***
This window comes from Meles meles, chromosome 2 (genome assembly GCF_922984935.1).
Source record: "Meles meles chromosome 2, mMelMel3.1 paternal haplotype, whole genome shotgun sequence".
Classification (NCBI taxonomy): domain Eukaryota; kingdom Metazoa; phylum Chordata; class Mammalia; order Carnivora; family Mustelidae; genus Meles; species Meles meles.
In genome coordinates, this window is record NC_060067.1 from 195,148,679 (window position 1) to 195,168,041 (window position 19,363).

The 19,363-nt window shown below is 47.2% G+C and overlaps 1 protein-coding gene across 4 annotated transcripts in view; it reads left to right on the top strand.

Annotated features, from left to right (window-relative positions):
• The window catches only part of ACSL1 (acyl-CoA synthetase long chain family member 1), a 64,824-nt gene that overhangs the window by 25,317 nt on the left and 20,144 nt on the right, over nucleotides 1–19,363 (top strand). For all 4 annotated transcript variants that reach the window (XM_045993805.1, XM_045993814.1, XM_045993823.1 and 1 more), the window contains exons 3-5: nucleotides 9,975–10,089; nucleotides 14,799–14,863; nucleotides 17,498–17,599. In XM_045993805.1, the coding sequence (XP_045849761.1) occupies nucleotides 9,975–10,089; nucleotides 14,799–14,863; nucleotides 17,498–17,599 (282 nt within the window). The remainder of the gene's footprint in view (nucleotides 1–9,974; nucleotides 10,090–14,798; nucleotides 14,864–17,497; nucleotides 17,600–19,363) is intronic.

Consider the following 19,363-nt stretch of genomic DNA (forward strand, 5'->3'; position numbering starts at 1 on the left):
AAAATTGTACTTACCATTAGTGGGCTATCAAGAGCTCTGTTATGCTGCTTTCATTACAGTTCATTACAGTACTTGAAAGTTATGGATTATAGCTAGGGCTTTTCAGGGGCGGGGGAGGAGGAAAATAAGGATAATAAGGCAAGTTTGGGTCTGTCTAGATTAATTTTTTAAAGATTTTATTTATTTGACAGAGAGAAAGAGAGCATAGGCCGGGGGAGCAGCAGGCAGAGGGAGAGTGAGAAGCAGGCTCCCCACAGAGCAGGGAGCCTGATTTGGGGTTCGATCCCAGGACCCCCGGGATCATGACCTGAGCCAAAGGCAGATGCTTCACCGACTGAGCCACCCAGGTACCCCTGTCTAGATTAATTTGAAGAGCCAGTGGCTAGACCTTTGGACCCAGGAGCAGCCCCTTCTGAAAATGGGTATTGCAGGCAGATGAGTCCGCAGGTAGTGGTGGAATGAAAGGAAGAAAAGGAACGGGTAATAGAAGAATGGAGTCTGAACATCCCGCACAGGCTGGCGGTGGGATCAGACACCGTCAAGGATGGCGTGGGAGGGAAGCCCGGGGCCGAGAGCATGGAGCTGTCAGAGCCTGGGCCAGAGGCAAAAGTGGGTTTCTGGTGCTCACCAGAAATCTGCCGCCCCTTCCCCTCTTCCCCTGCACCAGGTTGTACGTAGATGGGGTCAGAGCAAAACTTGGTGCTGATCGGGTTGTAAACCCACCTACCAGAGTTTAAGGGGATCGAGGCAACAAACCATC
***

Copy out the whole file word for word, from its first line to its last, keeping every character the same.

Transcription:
This window comes from Meles meles, chromosome 2 (genome assembly GCF_922984935.1).
Source record: "Meles meles chromosome 2, mMelMel3.1 paternal haplotype, whole genome shotgun sequence".
Classification (NCBI taxonomy): domain Eukaryota; kingdom Metazoa; phylum Chordata; class Mammalia; order Carnivora; family Mustelidae; genus Meles; species Meles meles.
In genome coordinates, this window is record NC_060067.1 from 195,148,679 (window position 1) to 195,168,041 (window position 19,363).

The 19,363-nt window shown below is 47.2% G+C and overlaps 1 protein-coding gene across 4 annotated transcripts in view; it reads left to right on the top strand.

Annotated features, from left to right (window-relative positions):
• The window catches only part of ACSL1 (acyl-CoA synthetase long chain family member 1), a 64,824-nt gene that overhangs the window by 25,317 nt on the left and 20,144 nt on the right, over nucleotides 1–19,363 (top strand). For all 4 annotated transcript variants that reach the window (XM_045993805.1, XM_045993814.1, XM_045993823.1 and 1 more), the window contains exons 3-5: nucleotides 9,975–10,089; nucleotides 14,799–14,863; nucleotides 17,498–17,599. In XM_045993805.1, the coding sequence (XP_045849761.1) occupies nucleotides 9,975–10,089; nucleotides 14,799–14,863; nucleotides 17,498–17,599 (282 nt within the window). The remainder of the gene's footprint in view (nucleotides 1–9,974; nucleotides 10,090–14,798; nucleotides 14,864–17,497; nucleotides 17,600–19,363) is intronic.

Consider the following 19,363-nt stretch of genomic DNA (forward strand, 5'->3'; position numbering starts at 1 on the left):
AAAATTGTACTTACCATTAGTGGGCTATCAAGAGCTCTGTTATGCTGCTTTCATTACAGTTCATTACAGTACTTGAAAGTTATGGATTATAGCTAGGGCTTTTCAGGGGCGGGGGAGGAGGAAAATAAGGATAATAAGGCAAGTTTGGGTCTGTCTAGATTAATTTTTTAAAGATTTTATTTATTTGACAGAGAGAAAGAGAGCATAGGCCGGGGGAGCAGCAGGCAGAGGGAGAGTGAGAAGCAGGCTCCCCACAGAGCAGGGAGCCTGATTTGGGGTTCGATCCCAGGACCCCCGGGATCATGACCTGAGCCAAAGGCAGATGCTTCACCGACTGAGCCACCCAGGTACCCCTGTCTAGATTAATTTGAAGAGCCAGTGGCTAGACCTTTGGACCCAGGAGCAGCCCCTTCTGAAAATGGGTATTGCAGGCAGATGAGTCCGCAGGTAGTGGTGGAATGAAAGGAAGAAAAGGAACGGGTAATAGAAGAATGGAGTCTGAACATCCCGCACAGGCTGGCGGTGGGATCAGACACCGTCAAGGATGGCGTGGGAGGGAAGCCCGGGGCCGAGAGCATGGAGCTGTCAGAGCCTGGGCCAGAGGCAAAAGTGGGTTTCTGGTGCTCACCAGAAATCTGCCGCCCCTTCCCCTCTTCCCCTGCACCAGGTTGTACGTAGATGGGGTCAGAGCAAAACTTGGTGCTGATCGGGTTGTAAACCCACCTACCAGAGTTTAAGGGGATCGAGGCAACAAACCATC